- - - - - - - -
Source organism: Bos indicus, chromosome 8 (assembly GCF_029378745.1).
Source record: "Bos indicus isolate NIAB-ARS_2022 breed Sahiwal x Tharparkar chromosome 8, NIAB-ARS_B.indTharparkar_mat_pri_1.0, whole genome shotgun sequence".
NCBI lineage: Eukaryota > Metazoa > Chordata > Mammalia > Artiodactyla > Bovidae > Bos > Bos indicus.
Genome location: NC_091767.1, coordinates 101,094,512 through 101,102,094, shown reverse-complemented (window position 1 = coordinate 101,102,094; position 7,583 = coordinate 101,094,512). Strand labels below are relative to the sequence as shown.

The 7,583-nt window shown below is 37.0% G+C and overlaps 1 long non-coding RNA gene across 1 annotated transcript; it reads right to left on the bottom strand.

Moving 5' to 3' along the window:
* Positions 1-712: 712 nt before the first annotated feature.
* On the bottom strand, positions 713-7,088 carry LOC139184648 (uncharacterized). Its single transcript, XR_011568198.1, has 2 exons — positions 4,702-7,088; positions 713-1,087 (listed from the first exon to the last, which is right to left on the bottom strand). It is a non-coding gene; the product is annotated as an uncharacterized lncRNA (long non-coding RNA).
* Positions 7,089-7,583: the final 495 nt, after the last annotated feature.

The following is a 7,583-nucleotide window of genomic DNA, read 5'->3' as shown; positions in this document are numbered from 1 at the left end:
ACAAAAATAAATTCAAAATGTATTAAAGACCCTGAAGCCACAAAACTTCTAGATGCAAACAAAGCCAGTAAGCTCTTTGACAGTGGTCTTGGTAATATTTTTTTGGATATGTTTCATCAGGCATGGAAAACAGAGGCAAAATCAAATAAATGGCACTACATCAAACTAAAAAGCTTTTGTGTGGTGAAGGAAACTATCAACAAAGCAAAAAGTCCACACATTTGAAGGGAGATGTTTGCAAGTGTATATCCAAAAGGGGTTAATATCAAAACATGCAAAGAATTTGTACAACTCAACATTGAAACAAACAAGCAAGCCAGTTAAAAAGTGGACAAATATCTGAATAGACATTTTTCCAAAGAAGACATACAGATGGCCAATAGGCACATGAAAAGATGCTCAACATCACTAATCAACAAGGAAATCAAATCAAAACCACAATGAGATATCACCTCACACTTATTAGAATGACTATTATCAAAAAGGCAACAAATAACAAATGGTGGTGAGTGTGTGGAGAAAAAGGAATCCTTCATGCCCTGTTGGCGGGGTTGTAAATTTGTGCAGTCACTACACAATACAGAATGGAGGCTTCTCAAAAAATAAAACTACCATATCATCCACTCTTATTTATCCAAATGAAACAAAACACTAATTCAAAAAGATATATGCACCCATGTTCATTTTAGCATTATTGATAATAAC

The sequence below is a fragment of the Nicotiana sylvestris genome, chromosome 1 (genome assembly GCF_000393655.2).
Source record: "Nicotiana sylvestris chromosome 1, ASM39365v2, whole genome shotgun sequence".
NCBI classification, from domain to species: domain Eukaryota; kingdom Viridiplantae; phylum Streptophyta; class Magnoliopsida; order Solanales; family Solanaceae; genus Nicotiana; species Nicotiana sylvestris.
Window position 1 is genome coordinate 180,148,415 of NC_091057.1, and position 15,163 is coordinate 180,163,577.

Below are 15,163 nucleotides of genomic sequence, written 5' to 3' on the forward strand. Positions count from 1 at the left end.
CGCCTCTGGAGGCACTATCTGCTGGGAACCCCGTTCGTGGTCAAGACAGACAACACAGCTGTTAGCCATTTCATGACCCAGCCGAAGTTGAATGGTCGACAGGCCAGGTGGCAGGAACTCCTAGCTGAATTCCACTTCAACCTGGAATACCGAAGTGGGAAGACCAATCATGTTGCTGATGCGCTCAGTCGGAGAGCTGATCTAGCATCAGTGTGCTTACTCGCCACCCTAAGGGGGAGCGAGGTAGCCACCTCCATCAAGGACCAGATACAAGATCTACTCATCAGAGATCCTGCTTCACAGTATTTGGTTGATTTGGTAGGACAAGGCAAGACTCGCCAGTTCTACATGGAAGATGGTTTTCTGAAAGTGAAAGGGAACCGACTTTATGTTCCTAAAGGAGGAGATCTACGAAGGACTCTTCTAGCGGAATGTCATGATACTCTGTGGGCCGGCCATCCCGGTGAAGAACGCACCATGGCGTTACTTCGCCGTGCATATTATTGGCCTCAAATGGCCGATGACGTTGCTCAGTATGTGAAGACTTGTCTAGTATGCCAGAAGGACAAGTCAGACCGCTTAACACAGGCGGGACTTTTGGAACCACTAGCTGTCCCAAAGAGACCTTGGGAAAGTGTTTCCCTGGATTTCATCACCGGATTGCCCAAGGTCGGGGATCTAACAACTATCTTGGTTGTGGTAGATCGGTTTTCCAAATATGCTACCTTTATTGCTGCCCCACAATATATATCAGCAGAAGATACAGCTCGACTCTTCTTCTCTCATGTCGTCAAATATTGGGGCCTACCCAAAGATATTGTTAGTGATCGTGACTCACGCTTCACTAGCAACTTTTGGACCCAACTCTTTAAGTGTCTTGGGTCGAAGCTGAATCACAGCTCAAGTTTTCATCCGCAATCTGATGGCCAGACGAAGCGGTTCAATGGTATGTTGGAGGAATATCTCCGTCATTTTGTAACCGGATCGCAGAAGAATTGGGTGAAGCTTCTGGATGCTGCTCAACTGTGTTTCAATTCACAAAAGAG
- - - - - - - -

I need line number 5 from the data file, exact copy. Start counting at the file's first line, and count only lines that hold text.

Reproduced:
The 7,583-nt window shown below is 37.0% G+C and overlaps 1 long non-coding RNA gene across 1 annotated transcript; it reads right to left on the bottom strand.